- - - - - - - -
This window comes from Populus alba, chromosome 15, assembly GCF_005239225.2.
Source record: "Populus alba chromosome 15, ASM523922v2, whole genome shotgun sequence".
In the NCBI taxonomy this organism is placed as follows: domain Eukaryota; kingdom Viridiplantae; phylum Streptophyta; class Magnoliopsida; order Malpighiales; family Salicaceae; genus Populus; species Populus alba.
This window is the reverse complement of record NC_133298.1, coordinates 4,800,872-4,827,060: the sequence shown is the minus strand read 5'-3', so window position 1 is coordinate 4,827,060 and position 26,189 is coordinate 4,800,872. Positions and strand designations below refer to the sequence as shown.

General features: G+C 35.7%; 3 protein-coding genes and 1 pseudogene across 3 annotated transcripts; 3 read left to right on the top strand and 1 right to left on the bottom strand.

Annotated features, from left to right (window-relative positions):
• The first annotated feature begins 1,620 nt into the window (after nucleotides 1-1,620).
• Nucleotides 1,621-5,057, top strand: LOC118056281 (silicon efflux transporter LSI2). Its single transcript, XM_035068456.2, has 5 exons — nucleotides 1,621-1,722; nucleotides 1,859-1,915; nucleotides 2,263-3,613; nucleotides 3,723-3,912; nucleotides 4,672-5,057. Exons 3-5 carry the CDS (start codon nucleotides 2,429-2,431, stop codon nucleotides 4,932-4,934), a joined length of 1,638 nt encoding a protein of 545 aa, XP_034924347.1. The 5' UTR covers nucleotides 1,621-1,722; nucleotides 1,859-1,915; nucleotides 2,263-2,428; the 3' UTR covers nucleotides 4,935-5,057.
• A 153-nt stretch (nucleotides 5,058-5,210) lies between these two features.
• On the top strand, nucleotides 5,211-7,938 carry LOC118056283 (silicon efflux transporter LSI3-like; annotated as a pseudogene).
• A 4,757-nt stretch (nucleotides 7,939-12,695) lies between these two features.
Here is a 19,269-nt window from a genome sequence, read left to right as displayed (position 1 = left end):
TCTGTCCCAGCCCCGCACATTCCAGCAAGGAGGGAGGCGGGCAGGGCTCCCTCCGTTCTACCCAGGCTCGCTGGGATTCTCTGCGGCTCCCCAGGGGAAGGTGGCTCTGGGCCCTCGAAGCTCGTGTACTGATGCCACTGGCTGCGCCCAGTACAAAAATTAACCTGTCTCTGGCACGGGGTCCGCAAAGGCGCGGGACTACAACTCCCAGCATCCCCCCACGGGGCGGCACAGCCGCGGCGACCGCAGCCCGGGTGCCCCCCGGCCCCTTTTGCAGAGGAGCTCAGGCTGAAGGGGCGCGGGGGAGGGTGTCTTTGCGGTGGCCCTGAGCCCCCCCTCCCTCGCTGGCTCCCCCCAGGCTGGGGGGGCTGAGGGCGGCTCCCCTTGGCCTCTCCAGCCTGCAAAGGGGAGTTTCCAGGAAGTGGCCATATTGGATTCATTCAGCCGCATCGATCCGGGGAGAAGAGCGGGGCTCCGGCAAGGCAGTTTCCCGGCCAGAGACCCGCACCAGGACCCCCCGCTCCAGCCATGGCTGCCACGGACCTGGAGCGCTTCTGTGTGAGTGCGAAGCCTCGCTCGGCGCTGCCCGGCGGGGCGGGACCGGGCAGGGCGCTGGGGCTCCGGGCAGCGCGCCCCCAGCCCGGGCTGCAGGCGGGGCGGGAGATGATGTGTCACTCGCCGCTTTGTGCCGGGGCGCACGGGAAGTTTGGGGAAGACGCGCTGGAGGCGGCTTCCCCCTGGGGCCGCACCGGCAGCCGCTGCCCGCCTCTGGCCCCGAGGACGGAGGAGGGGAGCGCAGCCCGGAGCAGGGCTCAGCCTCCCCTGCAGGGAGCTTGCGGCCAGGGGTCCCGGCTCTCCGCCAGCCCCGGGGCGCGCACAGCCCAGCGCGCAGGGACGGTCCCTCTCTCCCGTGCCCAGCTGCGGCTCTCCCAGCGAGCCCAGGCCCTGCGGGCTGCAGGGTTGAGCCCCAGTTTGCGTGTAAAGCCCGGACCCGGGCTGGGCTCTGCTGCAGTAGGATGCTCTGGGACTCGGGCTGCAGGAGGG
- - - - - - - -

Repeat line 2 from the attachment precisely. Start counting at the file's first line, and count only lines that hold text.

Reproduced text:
Source record: "Populus alba chromosome 15, ASM523922v2, whole genome shotgun sequence".